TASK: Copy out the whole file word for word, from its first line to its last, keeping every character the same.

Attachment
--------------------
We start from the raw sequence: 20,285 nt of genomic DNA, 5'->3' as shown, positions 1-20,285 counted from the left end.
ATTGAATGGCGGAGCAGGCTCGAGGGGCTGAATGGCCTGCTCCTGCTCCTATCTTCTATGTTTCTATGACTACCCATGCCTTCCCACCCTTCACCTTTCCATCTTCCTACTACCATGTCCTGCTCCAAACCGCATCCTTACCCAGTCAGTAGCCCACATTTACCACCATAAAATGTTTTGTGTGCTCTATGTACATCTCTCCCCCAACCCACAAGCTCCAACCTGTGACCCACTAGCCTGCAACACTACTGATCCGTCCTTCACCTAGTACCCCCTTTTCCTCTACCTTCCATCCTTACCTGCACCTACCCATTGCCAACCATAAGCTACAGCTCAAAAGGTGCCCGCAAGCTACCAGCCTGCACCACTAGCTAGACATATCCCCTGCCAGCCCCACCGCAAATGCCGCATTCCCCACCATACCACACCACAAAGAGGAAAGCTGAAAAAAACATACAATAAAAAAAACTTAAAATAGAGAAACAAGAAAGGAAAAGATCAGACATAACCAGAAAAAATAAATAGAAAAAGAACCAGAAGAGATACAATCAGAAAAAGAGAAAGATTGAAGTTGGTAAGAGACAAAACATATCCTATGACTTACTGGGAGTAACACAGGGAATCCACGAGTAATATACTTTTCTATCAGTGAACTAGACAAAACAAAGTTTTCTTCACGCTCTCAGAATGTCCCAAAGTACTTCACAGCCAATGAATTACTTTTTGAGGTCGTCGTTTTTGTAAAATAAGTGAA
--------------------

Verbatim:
We start from the raw sequence: 20,285 nt of genomic DNA, 5'->3' as shown, positions 1-20,285 counted from the left end.
ATTGAATGGCGGAGCAGGCTCGAGGGGCTGAATGGCCTGCTCCTGCTCCTATCTTCTATGTTTCTATGACTACCCATGCCTTCCCACCCTTCACCTTTCCATCTTCCTACTACCATGTCCTGCTCCAAACCGCATCCTTACCCAGTCAGTAGCCCACATTTACCACCATAAAATGTTTTGTGTGCTCTATGTACATCTCTCCCCCAACCCACAAGCTCCAACCTGTGACCCACTAGCCTGCAACACTACTGATCCGTCCTTCACCTAGTACCCCCTTTTCCTCTACCTTCCATCCTTACCTGCACCTACCCATTGCCAACCATAAGCTACAGCTCAAAAGGTGCCCGCAAGCTACCAGCCTGCACCACTAGCTAGACATATCCCCTGCCAGCCCCACCGCAAATGCCGCATTCCCCACCATACCACACCACAAAGAGGAAAGCTGAAAAAAACATACAATAAAAAAAACTTAAAATAGAGAAACAAGAAAGGAAAAGATCAGACATAACCAGAAAAAATAAATAGAAAAAGAACCAGAAGAGATACAATCAGAAAAAGAGAAAGATTGAAGTTGGTAAGAGACAAAACATATCCTATGACTTACTGGGAGTAACACAGGGAATCCACGAGTAATATACTTTTCTATCAGTGAACTAGACAAAACAAAGTTTTCTTCACGCTCTCAGAATGTCCCAAAGTACTTCACAGCCAATGAATTACTTTTTGAGGTCGTCGTTTTTGTAAAATAAGTGAA